Purpose and urgency … If you want true purpose and urgency, find yourself a near death experience. Careful now, don’t get too close - no do overs for this one. It’s funny what doesn’t matter, when you realize what does.
Of course, no one is going out searching for the ultimate ‘close call’ in the name of perspective, but it’s also impossible to dismiss the reality of the clarity it brings to those that experience it. Suddenly a father obsessed with his career and climbing the corporate ladder is taking a week off of work to take his daughter backpacking through the Andes. Or a young college student goes from being consumed and held down by the opinions of others to dismissing the thoughts of acquaintances and pursuing her passion of volunteering to serve the homeless.
Why Should We Care? Well, this is a pretty simple question - Why should we care? Uh … because you’re going to die too. Doesn’t matter what you do, how much money you have, or how great your hair looks - it’s coming.
When I introduce this to my students you can physically see the discomfort it brings. But why? It’s going to happen, why don’t we talk about death more? Oh, yea I know - because it’s uncomfortable.
Like most other things that are uncomfortable, the consideration of death can be extremely beneficial to us while we’re still alive. After all, death may help others appreciate things once we’ve passed but it’s not going to do a whole lot for us.
This isn’t just meant just for individuals - all teams die too. The understanding of that reality can have the exact same impact on the teams we lead as it does on individuals.
Here are the three of of the most significant benefits of considering death while you still have time to live.
Perspective - Death provides clarity on what is important. It has the power to cut out all the “stuff” that doesn’t matter, which, just so happens to be - most things. We become driven, disciplined, and courageous when we understand we don’t have forever on earth.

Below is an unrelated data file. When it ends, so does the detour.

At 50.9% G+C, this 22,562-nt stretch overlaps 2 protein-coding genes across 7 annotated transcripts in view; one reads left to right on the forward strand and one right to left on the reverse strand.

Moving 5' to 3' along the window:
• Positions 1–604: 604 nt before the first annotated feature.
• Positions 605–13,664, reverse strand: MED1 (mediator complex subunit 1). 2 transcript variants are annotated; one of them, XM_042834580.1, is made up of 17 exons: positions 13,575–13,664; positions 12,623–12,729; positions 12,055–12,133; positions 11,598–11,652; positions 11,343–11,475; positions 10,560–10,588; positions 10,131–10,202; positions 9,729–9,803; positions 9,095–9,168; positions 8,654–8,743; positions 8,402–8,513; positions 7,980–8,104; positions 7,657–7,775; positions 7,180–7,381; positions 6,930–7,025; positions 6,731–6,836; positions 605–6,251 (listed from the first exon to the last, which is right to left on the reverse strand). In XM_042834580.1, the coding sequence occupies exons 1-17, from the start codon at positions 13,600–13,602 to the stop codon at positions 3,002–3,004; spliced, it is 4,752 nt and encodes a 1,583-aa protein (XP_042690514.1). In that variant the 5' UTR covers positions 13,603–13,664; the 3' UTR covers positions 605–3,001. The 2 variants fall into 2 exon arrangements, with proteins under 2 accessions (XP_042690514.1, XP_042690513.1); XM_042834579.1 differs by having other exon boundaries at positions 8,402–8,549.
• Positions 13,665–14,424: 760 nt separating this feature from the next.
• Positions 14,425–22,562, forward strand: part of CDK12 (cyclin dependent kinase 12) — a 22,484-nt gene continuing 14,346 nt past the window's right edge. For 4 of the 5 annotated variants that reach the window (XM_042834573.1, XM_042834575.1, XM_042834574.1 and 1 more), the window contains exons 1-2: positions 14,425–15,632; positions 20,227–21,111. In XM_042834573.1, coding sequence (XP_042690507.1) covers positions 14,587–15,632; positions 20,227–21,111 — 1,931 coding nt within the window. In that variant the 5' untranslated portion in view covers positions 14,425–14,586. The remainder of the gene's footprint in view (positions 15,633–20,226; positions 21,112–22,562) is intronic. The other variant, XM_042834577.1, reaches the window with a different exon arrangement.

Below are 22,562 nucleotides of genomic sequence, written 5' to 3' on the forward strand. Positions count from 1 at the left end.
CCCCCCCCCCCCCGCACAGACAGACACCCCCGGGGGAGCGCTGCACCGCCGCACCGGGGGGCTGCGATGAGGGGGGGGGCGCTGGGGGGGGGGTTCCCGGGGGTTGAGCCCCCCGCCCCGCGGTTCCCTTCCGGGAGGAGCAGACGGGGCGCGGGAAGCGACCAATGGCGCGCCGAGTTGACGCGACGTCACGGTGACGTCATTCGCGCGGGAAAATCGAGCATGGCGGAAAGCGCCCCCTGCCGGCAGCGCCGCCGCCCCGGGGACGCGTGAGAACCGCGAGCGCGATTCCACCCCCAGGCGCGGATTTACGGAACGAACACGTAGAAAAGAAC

Urgency - When tomorrow becomes a question, today becomes the answer. The idea that we may not have another day to give a hug, say thank you, or volunteer to help is the greatest spur to action there is. Gone are the days we tell our daughter we’ll play pass in the backyard later.
Gratitude - When we are aware of our limited time with a team, or on earth, we begin to appreciate everything more fully. The challenges, the failures, the blunders - all just part of the journey to experience and be grateful for. We see beauty in close ones and in the simple things around us that we had been missing our whole lives.
The other aspect of considering death as a friend is it creates a finish line that you control. We have all of these goals throughout life - pass a class, start on my team, buy a house, own my own business, find a partner … all are great but are any as important as - when I’m on my deathbed, I want the people there with me to say _________? I know they don't for me. Everything fades of importance when it is compared to our ultimate legacy with the people we love.
REAL TALK - Action Steps The World’s Shortest Eulogy So, how does this apply to you or your teams? You don’t need a near-death experience to benefit from the perspective of death. You do, however, need to consider it. How do you want to be remembered by the people closest to you? What really matters to you at the end of the day … or your life?
Parents - Ask your child to write a eulogy in 24 words or less. There is no magic number in the amount of words but it is important to limit it. By keeping it somewhat short, the author must focus on what is essential to how they want to be remembered. Parents should do it also, then share them. Younger children may not understand the idea of a eulogy - try asking how they want their teacher at school to remember them … What would they want their teacher to describe them to next year’s class?
Coaches/Managers - We’ve used eulogies with our team also, but an alternative is to ask team members to write a Banquet Speech. The framing question for this activity is: What would you want your coach to say about you at the end of the season baquet? Players write out a speech in 3rd person from the coach’s perspective describing how they want to be viewed at the end of the season. This provides a great source for feedback and direction to the team members throughout their season / career in regards to how well they are doing in actually living to the qualities mentioned in their Banquet Speech.
Teammates - No real activity here, just the recommendation to honestly consider death. The team you’re on will one day no longer be a team. Your teammates will no longer be your teammates. Teams are special because of their uniqueness. No two teams are exactly the same. Seize the opportunity to make your impact on the team, and your teammates, the one you want it to be.
There are really two ways to live - for your eulogy or your resume. Considering the end of anything is a powerful way to align your actions with your eulogy. Death doesn’t need to be knocking on our door in order for this to happen. But, the reality of death does need to be considered, understood, and embraced. This goes for our teams and our lives. We only get one shot at life - make it the one you want it to be.
For more information on building excellence in your teams, visit us at www.bluecollargrit.com. We would love to know how we could help!